Trimmed up some veggies to encircle the roast while braising:  turnips, garlic, onions, shallots, carrots, and an apple.  And a nice bunch of herbs: thyme, rosemary, bay.   Veggies were lightly seasoned. 

With the roaster still over a medium flame, I added dry white vermouth, apple cider, and stock -- about equal volumes of each, about 3 - 4 cups liquid total.  The liquids were brought to a simmer, the roaster covered, and nestled into a 325°F oven for about three-and-a-half hours, until the meat was tender. 

 When finished braising, the roast was removed to a serving platter and covered until ready to slice and serve.  (It will stay warm for a long time.)  Vegetables were removed to a separate platter.

Pan juices were strained into an already prepared roux of butter and flour to make gravy.  I added a bit more stock to the gravy to bring it to the appropriate consistency, then let it simmer 10 minutes over low heat.  I tasted it for seasoning, but it needed nothing additional, not surprising since the pan juices were sufficiently seasoned from the roast and veggies.

I sliced the roast off the bone, and doused it with some of the pan juices that had accumulated in the bowl of resting veggies.

I served the roast with the accompanying braised veggies, a cheesy mashed potato casserole (mashed potatoes, cream cheese, butter, shredded swiss, topped with fried onions), oven-roasted Brussels sprouts dressed with garlic oil and balsamic vinegar, and the gravy.

Bonus: next morning, a breakfast hash made with onions and potatoes, leftover pork, chopped well, the leftover braised veggies, also well chopped, and a few dollops of leftover gravy.  Let it crust up in a skillet and served with eggs.

Sunday, October 5, 2014

Pickled hot peppers

Just finished a batch of pickled hot peppers -- jalapenos and cherry hots.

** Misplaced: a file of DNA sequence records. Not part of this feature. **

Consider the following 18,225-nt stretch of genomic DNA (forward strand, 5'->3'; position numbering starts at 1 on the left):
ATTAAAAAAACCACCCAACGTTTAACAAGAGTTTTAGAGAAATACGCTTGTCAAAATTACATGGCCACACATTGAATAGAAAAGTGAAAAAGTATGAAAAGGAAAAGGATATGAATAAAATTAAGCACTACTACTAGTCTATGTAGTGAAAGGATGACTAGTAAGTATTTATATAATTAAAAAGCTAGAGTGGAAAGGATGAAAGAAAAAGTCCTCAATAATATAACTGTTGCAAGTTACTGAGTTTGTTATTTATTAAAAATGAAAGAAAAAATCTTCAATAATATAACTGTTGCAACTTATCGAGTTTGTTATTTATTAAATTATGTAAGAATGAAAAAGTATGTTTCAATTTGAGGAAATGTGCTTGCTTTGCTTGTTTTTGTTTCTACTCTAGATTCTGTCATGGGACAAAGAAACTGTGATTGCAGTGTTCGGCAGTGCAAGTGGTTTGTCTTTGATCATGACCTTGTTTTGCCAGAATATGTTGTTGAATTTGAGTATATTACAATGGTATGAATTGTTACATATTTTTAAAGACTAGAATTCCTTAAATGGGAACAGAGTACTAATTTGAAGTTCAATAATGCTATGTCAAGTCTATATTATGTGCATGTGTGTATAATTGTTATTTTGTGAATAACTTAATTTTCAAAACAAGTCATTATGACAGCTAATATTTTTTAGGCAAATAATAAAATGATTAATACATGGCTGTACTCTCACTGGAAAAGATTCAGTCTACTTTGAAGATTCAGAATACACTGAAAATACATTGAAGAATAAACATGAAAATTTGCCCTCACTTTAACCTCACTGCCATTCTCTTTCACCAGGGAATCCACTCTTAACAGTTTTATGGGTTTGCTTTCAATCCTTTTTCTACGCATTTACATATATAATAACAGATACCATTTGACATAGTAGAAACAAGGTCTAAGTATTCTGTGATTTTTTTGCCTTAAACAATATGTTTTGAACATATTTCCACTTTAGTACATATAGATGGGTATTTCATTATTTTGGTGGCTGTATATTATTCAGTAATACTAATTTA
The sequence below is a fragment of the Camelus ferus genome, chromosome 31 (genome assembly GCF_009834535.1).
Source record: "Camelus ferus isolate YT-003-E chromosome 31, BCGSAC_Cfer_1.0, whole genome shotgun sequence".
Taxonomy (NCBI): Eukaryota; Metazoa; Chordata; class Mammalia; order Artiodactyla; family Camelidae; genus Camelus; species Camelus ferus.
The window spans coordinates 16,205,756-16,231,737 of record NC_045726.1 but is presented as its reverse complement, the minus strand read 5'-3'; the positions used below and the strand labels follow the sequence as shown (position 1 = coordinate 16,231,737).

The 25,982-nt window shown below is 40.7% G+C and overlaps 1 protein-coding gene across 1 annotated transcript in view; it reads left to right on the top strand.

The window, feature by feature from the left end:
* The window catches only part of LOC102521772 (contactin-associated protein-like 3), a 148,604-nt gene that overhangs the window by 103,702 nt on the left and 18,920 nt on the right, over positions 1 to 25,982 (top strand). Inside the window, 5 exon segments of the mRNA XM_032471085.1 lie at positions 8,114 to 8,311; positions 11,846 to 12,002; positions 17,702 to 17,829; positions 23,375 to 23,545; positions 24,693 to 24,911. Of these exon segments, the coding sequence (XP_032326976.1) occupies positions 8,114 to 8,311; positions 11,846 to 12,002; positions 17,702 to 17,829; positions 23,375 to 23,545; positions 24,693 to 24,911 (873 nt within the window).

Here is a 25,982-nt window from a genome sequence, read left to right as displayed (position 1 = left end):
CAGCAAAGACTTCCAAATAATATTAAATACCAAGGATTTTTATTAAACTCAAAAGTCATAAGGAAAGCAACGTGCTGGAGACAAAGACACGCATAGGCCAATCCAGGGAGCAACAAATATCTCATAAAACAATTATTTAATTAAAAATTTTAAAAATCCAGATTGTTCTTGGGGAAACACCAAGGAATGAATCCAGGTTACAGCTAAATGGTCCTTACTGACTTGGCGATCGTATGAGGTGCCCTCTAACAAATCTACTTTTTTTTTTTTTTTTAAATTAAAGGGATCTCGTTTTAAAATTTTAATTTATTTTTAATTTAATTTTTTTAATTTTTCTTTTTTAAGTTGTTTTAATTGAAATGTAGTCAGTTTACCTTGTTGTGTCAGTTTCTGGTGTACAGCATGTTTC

I did them with a sweet pickling brine, much like one used for bread and butter pickles.  These will be great on sandwiches, or in a batch of pimento cheese.

Cut up about two pounds of mixed hot peppers.  I used jalapenos, and green and red cherry hots.  Salt them liberally, cover them, and let them sit in the fridge overnight -- about 16 hours.  N.B.  You MUST use rubber gloves when handling this much fruit.  Be careful not to rub your eyes or nose while you're doing this, or you will regret it. 

Drain the brined peppers and rinse them very well under cold, running water.  The ample salt needs to be rinsed off.  Don't worry that you'll be un-salting the peppers -- there will still be plenty absorbed into the peppers. 

Make a brine of equal parts sugar and vinegar.  (I used 5 cups each, so that I'd be sure to have enough pickling liquid.   Add a tablespoon each of peppercorns and mustard seed.

Bring to a boil, then add the raw peppers.  Bring this just back to the boil.  Then cover and get ready to fill your clean jars. 

While your pickling liquid (I hesitate to call it a brine, as there's no salt in it...) is coming to the boil, put on a large pot of water in which you'll eventually process your filled jars.

Sterilize your jars, lids, and bands.  You can boil them, or put them in a hot (375°F) oven for 15-20 minutes.  I ovened the jars and bands, and boiled the lids very gently.

I encourage all readers of Six Degrees of Preparation to consult the National Center for Home Food Preservation, out of the University of Georgia, for details on pickling.  Excellent resource. 

Ladle the peppers into the jars using your canning funnel to keep things neat.  Then ladle pickling liquid to fill to the 1/4-inch mark (that is, the bottom of the canning funnel, conveniently calibrated to that measurement).

Run a knife around the inside of each jar to be sure there are no large air bubbles.  Wipe the rims of the jars with a clean paper towel, put on the sterile lids, lightly screw on the bands, then process in a boiling water bath for 10 minutes. 

After processing, remove to a clean, dry towel, and wait for the lids to pop.  They should do so quickly.  If not, you can try to reprocess any that haven't popped, or just use those jars right away and store in the fridge.  Keep in mind that this is a potent pickling liquid -- sugar and vinegar -- and the likelihood of anything growing in this medium is remote.  

Let stand at room temperature until well cooled.  Even though these are "put up," I still store them in my basement refrigerator.

Store opened jars in the fridge.